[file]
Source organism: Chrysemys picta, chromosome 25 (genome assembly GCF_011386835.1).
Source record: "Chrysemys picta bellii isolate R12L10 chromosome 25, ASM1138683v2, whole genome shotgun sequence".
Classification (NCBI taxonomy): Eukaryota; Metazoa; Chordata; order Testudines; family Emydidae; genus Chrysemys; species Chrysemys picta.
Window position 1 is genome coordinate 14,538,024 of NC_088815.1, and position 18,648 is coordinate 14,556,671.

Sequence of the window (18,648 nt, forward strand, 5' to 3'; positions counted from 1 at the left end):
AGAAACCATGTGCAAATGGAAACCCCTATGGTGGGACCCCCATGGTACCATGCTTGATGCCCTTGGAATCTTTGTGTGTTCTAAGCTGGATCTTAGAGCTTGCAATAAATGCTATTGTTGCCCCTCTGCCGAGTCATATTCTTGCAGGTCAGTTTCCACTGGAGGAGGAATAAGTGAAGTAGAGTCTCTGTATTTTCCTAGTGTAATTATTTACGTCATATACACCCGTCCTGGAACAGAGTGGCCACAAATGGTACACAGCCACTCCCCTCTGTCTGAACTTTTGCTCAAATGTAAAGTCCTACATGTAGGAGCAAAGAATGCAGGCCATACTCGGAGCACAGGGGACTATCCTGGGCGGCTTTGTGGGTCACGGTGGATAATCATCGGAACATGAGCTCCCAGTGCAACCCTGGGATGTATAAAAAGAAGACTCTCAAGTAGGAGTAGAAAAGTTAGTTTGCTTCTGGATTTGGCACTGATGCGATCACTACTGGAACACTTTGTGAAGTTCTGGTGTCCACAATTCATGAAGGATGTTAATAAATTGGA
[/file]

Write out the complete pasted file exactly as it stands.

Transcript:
Source organism: Chrysemys picta, chromosome 25 (genome assembly GCF_011386835.1).
Source record: "Chrysemys picta bellii isolate R12L10 chromosome 25, ASM1138683v2, whole genome shotgun sequence".
Classification (NCBI taxonomy): Eukaryota; Metazoa; Chordata; order Testudines; family Emydidae; genus Chrysemys; species Chrysemys picta.
Window position 1 is genome coordinate 14,538,024 of NC_088815.1, and position 18,648 is coordinate 14,556,671.

Sequence of the window (18,648 nt, forward strand, 5' to 3'; positions counted from 1 at the left end):
AGAAACCATGTGCAAATGGAAACCCCTATGGTGGGACCCCCATGGTACCATGCTTGATGCCCTTGGAATCTTTGTGTGTTCTAAGCTGGATCTTAGAGCTTGCAATAAATGCTATTGTTGCCCCTCTGCCGAGTCATATTCTTGCAGGTCAGTTTCCACTGGAGGAGGAATAAGTGAAGTAGAGTCTCTGTATTTTCCTAGTGTAATTATTTACGTCATATACACCCGTCCTGGAACAGAGTGGCCACAAATGGTACACAGCCACTCCCCTCTGTCTGAACTTTTGCTCAAATGTAAAGTCCTACATGTAGGAGCAAAGAATGCAGGCCATACTCGGAGCACAGGGGACTATCCTGGGCGGCTTTGTGGGTCACGGTGGATAATCATCGGAACATGAGCTCCCAGTGCAACCCTGGGATGTATAAAAAGAAGACTCTCAAGTAGGAGTAGAAAAGTTAGTTTGCTTCTGGATTTGGCACTGATGCGATCACTACTGGAACACTTTGTGAAGTTCTGGTGTCCACAATTCATGAAGGATGTTAATAAATTGGA